Being a cop is not a particularly easy job, nor is it a very safe one. It is a fortunate person indeed who stumbles onto a robbery, gets shot in the head and lives to tell about it.

Just such an incident won Officer Charles W. Arnett of the Forest Heights police department the 1982 officer of the year award from the Fraternal Order of Police, Lodge No. 9, which represents most municipal, sheriff and fire investigators in Prince George's County.

The drama began just before 4:30 p.m. on Jan. 11. Arnett, 31, was off duty and was taking his daughter, Laurie, 10, to eat at Gino's on Indian Head Highway, not far from the Forest Heights police station.

Arnett said that as he pulled into a parking space he saw through the windows that a robbery was in progress. He saw a man jump across the counter of the fast-food restaurant.

The two robbers rushed toward the doors with their cash booty, and Arnett met them in the vestibule. Yelling to his daughter to go back to the car, he pulled out his gun, shouting, "Freeze. Get your hands up."

Arnett grabbed the left arm of one suspect, later identified as Leroy W. Coates, and tried to keep his eye on the second man, Don E. Minor, who was edging his way towards the exit.

Arnett did not see Coates' gun, and in a split second Coates reached for his gun with his right hand and fired. The bullet struck the officer at the base of his skull, behind his left ear.

Both men spun around to face each other. Coates squeezed the trigger again but his gun misfired, county police said. Arnett shot him in the stomach; Coates fell to the floor, firing once more and hitting a window, police said.

Arnett recalled that the second man was "making beat feet out the door -- that was all right with me." The second suspect was apprehended later.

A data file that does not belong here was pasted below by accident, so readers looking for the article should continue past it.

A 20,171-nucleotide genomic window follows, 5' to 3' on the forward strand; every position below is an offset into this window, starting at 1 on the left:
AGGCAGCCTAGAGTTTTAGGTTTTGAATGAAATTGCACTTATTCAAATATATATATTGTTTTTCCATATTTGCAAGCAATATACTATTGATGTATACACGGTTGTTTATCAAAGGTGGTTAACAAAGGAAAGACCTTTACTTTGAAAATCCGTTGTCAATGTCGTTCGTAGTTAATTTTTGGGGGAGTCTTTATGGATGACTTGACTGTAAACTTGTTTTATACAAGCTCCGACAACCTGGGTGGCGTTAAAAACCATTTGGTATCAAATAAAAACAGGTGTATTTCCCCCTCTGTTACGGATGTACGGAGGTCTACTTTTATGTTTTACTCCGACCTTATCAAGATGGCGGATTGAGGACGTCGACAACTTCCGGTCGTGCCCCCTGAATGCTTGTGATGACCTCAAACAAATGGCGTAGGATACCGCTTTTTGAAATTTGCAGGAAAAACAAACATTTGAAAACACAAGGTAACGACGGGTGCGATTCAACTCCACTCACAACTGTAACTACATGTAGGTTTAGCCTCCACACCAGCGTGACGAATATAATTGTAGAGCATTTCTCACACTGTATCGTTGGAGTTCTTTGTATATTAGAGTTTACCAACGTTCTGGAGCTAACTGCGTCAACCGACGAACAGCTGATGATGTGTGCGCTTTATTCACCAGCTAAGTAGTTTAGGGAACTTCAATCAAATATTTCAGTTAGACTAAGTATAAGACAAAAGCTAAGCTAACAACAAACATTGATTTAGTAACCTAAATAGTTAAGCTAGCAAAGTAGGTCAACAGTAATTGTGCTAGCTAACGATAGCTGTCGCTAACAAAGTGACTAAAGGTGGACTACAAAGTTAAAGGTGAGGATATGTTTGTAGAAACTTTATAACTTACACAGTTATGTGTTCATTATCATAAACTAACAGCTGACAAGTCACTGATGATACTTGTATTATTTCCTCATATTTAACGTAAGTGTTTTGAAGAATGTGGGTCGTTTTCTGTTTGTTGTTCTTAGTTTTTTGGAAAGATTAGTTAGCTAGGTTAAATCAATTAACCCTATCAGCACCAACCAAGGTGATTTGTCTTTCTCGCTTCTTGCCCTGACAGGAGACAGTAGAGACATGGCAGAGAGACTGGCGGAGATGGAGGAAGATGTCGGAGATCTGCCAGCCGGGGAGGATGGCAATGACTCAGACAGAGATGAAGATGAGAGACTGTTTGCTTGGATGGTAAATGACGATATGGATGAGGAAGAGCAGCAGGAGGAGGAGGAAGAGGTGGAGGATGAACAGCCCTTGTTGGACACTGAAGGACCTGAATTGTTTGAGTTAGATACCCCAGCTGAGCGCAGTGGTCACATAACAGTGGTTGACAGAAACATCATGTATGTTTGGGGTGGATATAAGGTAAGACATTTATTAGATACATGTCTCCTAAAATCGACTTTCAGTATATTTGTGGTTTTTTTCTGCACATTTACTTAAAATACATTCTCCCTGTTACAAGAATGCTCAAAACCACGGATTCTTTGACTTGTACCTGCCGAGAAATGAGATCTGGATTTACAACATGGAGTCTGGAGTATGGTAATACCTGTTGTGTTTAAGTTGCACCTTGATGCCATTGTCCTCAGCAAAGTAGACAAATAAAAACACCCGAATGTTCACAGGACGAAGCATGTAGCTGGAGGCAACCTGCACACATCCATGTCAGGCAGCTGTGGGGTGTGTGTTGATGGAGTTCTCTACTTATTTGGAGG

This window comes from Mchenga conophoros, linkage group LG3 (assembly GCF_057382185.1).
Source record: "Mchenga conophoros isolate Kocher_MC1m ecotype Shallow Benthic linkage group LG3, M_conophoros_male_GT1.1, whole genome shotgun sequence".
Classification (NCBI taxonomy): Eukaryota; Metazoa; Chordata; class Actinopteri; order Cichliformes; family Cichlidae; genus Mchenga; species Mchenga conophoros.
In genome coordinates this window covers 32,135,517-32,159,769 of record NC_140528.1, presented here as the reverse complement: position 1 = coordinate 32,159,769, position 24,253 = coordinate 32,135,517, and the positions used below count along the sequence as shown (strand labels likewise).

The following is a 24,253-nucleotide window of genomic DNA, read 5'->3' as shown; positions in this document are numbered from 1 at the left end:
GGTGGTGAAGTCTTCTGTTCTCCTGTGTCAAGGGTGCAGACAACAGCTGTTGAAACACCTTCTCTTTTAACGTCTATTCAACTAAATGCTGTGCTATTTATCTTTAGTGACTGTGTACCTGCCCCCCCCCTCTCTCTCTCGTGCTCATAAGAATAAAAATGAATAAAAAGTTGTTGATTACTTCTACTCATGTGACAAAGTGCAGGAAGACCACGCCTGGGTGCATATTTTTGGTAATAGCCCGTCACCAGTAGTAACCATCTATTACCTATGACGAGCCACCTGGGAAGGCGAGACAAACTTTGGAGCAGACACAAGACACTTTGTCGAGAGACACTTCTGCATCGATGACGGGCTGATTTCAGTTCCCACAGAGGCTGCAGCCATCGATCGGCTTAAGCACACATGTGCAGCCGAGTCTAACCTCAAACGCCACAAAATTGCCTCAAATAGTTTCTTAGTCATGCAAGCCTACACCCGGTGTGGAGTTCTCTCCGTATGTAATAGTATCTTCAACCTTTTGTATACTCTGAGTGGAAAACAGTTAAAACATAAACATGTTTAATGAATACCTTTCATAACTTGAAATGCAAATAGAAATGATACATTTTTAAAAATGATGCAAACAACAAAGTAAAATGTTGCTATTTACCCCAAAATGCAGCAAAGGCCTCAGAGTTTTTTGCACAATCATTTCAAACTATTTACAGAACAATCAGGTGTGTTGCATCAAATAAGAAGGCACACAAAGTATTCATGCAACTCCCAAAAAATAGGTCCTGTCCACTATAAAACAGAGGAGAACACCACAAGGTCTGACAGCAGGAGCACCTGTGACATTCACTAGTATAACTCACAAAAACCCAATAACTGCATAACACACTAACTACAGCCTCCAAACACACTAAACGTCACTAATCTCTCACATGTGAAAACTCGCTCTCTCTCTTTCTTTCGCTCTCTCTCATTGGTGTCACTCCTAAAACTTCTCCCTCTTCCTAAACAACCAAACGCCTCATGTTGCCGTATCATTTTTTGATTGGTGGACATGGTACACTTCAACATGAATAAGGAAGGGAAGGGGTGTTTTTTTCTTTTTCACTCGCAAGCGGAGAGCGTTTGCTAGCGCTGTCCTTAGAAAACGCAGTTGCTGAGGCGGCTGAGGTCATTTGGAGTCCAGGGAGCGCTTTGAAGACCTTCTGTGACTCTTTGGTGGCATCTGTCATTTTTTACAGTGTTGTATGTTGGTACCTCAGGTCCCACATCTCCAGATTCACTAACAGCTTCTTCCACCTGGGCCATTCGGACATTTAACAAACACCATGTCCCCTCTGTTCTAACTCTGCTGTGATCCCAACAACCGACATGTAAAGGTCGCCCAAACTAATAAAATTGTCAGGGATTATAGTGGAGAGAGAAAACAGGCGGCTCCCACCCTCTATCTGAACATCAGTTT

Arnett picked up Coates' gun and walked into the restaurant, holding the back of his head with his hand in an attempt to stop the bleeding. He told the manager he had been shot and asked her to get his daughter. "I wanted my daughter taken care of because I thought I was going to die," he said.

Moments later, police from Forest Heights and Prince George's County converged on the scene. One of the first to arrive was Arnett's best friend, Chuck (Charles) Pembleton, a county police officer. Pembleton put him in his cruiser and whisked him to Greater Southeast Community Hospital.

As it turned out, the bullet had gone through his scalp and out again without damaging anything. After a few days of rest, Arnett was sent home.

"I couldn't believe my escape," Arnett said, still in awe. "I know I was rewarded that day for my faith in God."

The two suspects were both convicted of armed robbery at a trial in Upper Marlboro. armed robbery and Coates was also convicted of assault with intent to murder.

Arnett, a slightly built man, is bullish about being a police officer. The incident does not seem to have shaken his conviction. "I have always wanted to be a policeman because of the way I feel inside about protecting people," he said.

He said his decision was not influenced by the fact that his father, Charles S. Arnett, is a lieutenant on the Hyattsville police force.

Arnett, who began his career as a University Park officer, has been on the five-member Forest Heights department for three years. He is the first officer in the small department's 28-year history to be shot during a crime.

The incident at Gino's, plus Arnett's capture of several other robbery suspects during the year, won him an award from the police department as well as a gold medal of honor from the town, several citations from state delegates, and a new coat from Gino's to replace the one "I bled all over."

Although Arnett said his daughter tried to convince him after the shooting he should quit his job, he said he wants to put in 20 years in service and then will retire to be creative. He is an accomplished cabinetmaker.